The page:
Last Sunday Alexa Efraimson, a 17-year-old high school junior year from Camas, Washington, ran 1500m in 4:07.05 at the Adidas Grand Prix meet, finishing 10th in a field of professional runners that included the last two world champions among other outstanding runners. Her time was the second-fastest ever for a U.S. high school girl, trailing only Mary Cain’s 4:04.62 from last year.
The only three U.S. girls ever to run under 4:11 for 1500 — Efraimson, Cain, and Elise Cranny — were all in high school in 2014 (Cain and Cranny graduated this spring). In addition to these three, other current or very recent high schoolers have been re-writing the U.S. all-time lists. They include Wesley Frazier and Tessa Barrett (#5 and #8 on the all-time 5000m list, behind Cain’s #1) and Bethan Knights (#7 on the all-time 2-mile list, behind Cain’s #1). If we go back to 2012, there’s Ajee Wilson, #3 all-time in the 800 (behind Cain’s #1), and Cayla Hatton, #3 all-time in the 5000 and #2 all-time in the 10,000. Then there’s Sarah Baxter (two-time winner of NXN nationals in cross country) and Alana Hadley (2:41 marathoner, the youngest qualifier for the 2016 Olympic Trials).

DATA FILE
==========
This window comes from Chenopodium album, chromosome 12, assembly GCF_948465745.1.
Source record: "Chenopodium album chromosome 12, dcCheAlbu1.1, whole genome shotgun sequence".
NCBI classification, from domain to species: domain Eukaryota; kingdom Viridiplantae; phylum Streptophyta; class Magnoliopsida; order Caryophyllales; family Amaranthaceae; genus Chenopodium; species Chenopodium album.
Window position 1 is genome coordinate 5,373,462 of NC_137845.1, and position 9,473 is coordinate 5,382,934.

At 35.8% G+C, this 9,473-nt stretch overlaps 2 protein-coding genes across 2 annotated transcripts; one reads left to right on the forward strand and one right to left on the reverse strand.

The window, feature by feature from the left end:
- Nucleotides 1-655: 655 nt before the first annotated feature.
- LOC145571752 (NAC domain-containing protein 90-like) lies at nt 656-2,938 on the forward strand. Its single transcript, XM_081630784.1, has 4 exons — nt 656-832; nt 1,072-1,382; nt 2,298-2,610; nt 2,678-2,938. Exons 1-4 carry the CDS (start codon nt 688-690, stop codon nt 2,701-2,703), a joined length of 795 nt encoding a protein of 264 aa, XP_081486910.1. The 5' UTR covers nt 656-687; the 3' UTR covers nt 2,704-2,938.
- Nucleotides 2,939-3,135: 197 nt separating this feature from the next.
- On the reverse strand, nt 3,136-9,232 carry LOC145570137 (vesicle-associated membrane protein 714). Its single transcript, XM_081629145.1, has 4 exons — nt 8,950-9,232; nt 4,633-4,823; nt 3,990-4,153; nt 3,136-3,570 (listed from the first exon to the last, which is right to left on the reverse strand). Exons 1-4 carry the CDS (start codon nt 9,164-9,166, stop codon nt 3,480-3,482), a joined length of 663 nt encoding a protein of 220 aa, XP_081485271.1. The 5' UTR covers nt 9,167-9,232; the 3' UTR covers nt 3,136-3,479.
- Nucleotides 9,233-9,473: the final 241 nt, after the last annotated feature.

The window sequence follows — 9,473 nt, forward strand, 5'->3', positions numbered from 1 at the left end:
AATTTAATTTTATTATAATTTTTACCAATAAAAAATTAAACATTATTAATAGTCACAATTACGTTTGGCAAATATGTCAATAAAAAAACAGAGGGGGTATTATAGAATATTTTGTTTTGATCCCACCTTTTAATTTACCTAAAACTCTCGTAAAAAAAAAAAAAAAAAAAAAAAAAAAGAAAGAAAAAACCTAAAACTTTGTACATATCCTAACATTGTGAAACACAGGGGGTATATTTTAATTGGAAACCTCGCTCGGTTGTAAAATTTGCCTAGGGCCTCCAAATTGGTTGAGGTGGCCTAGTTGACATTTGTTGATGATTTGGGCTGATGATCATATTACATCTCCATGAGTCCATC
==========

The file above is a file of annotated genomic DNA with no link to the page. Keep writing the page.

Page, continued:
Author Marc Bloom has written a long article for Runner’s World surveying the current generation of high school girls running middle and long distances.
One table from the article underlines the far-reaching improvement over the last two decades:
Year Sub-4:50 1600M Sub-10:30 3200M 1993 1 3 2003 12 12 2013 35 57
Bloom offers several explanations for the depth of female distance talent including better high school coaching, a different kind of parental support, better understanding of the role of strength and nutrition in long-term success, a multi-sport approach, and harder workouts.
He also notes that many of these athletes are choosing to by-pass the traditional high school and college systems, choosing to work with outside coaches, and/or forego collegiate eligibility to go pro (Cain, Wilson, and possibly Efraimson). Bloom sees these trends as positive developments, ushering in a more competitive but also healthier era for female distance runners.
I’m inclined to agree with his assessment, and I also think that a less-remarked-upon development is the fact that it’s no longer a matter of “Mary Cain and everyone else.” She has company in Wilson, Efraimson, and others, and that’s a good thing.